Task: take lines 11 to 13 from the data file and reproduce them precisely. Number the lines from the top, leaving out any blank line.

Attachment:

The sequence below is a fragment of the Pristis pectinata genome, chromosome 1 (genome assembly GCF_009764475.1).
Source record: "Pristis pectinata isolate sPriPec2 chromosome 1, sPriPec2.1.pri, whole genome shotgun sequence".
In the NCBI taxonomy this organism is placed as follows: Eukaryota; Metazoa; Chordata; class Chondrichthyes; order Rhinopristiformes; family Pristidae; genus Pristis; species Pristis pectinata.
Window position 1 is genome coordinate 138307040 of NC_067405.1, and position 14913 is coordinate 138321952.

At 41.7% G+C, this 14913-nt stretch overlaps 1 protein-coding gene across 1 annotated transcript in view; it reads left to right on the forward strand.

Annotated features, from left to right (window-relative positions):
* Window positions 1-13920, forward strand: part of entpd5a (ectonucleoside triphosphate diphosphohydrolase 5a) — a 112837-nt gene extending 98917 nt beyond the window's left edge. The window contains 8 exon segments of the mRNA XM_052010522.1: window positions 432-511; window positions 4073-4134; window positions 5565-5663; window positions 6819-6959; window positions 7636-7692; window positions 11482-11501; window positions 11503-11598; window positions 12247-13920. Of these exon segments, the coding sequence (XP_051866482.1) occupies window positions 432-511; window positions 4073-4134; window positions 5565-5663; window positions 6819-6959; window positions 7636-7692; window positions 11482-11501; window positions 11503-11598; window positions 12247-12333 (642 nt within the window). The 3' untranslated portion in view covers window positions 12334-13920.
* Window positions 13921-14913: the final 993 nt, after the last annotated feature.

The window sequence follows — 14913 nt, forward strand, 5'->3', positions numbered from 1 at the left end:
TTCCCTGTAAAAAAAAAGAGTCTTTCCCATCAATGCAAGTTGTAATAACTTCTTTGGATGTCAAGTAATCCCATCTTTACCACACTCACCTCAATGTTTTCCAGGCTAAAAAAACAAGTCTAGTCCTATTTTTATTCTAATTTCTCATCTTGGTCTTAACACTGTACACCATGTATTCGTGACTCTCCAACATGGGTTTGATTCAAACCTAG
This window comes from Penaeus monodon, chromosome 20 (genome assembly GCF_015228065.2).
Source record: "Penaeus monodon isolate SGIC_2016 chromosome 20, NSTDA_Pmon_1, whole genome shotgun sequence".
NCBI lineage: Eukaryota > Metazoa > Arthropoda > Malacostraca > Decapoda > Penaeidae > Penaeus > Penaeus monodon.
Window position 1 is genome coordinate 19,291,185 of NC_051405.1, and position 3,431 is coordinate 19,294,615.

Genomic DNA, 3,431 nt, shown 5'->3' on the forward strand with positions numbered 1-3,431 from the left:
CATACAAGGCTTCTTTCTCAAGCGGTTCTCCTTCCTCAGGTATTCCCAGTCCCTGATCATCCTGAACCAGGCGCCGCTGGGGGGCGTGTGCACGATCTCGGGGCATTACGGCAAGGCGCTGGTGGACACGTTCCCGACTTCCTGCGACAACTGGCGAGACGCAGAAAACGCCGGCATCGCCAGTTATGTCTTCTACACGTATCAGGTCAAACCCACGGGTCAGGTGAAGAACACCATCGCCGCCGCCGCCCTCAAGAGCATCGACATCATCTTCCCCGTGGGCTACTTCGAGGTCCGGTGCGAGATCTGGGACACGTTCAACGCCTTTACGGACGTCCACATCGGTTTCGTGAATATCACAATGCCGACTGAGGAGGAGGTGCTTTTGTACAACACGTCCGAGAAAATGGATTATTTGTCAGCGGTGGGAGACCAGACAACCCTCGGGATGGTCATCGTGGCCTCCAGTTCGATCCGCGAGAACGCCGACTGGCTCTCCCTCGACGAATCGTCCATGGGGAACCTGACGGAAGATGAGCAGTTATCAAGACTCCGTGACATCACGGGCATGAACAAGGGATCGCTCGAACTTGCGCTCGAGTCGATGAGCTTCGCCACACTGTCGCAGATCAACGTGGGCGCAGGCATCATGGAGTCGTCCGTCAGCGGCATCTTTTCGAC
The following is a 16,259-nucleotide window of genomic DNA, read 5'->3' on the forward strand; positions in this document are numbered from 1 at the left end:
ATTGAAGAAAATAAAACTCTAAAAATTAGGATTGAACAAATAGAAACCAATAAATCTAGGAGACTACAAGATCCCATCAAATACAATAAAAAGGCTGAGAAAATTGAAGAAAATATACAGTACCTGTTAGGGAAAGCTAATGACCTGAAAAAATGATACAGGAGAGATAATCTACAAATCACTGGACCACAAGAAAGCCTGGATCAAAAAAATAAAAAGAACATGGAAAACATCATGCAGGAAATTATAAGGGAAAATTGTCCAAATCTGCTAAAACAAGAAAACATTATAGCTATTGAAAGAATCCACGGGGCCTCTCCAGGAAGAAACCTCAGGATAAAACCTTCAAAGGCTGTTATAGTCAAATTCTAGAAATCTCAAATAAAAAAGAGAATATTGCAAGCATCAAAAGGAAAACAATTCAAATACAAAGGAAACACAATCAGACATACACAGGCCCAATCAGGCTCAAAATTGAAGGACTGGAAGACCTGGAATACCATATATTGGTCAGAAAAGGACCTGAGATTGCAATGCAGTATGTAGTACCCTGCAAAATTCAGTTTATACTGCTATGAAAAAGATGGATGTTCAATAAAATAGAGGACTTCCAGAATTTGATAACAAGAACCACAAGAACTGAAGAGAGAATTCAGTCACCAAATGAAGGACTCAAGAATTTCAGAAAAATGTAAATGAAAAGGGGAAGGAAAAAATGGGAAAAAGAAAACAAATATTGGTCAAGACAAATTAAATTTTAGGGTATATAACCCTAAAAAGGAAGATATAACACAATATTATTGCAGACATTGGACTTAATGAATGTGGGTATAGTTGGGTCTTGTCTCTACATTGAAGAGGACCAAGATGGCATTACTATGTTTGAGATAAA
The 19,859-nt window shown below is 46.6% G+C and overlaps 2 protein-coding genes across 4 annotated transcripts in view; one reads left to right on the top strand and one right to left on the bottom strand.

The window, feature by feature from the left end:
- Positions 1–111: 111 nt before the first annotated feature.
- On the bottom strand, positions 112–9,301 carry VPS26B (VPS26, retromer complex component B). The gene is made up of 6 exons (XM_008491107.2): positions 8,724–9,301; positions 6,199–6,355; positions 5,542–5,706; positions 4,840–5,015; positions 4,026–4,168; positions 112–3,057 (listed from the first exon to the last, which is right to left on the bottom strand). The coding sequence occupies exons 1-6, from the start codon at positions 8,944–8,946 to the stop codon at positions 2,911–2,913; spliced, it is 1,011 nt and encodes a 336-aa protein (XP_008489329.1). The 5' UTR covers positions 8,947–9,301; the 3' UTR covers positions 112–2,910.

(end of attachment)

This window comes from Penaeus monodon, chromosome 20 (genome assembly GCF_015228065.2).
Source record: "Penaeus monodon isolate SGIC_2016 chromosome 20, NSTDA_Pmon_1, whole genome shotgun sequence".
NCBI lineage: Eukaryota > Metazoa > Arthropoda > Malacostraca > Decapoda > Penaeidae > Penaeus > Penaeus monodon.